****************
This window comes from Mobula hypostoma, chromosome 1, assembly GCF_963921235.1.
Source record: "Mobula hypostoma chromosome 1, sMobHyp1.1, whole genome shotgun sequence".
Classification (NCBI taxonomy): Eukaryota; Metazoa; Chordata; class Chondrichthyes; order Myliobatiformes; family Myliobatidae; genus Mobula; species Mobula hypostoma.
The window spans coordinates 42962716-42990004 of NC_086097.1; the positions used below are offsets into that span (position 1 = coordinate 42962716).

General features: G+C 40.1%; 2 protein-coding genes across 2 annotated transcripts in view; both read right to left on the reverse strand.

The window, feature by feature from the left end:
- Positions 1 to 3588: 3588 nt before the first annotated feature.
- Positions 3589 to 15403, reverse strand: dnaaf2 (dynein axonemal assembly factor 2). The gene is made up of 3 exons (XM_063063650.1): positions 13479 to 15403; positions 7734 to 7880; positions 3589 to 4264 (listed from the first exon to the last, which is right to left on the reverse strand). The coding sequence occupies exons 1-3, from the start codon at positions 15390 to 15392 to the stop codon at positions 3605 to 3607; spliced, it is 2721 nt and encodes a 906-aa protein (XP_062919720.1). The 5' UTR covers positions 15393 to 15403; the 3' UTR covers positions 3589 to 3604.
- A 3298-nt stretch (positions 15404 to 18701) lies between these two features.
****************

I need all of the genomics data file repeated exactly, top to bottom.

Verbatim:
This window comes from Mobula hypostoma, chromosome 1, assembly GCF_963921235.1.
Source record: "Mobula hypostoma chromosome 1, sMobHyp1.1, whole genome shotgun sequence".
Classification (NCBI taxonomy): Eukaryota; Metazoa; Chordata; class Chondrichthyes; order Myliobatiformes; family Myliobatidae; genus Mobula; species Mobula hypostoma.
The window spans coordinates 42962716-42990004 of NC_086097.1; the positions used below are offsets into that span (position 1 = coordinate 42962716).

General features: G+C 40.1%; 2 protein-coding genes across 2 annotated transcripts in view; both read right to left on the reverse strand.

The window, feature by feature from the left end:
- Positions 1 to 3588: 3588 nt before the first annotated feature.
- Positions 3589 to 15403, reverse strand: dnaaf2 (dynein axonemal assembly factor 2). The gene is made up of 3 exons (XM_063063650.1): positions 13479 to 15403; positions 7734 to 7880; positions 3589 to 4264 (listed from the first exon to the last, which is right to left on the reverse strand). The coding sequence occupies exons 1-3, from the start codon at positions 15390 to 15392 to the stop codon at positions 3605 to 3607; spliced, it is 2721 nt and encodes a 906-aa protein (XP_062919720.1). The 5' UTR covers positions 15393 to 15403; the 3' UTR covers positions 3589 to 3604.
- A 3298-nt stretch (positions 15404 to 18701) lies between these two features.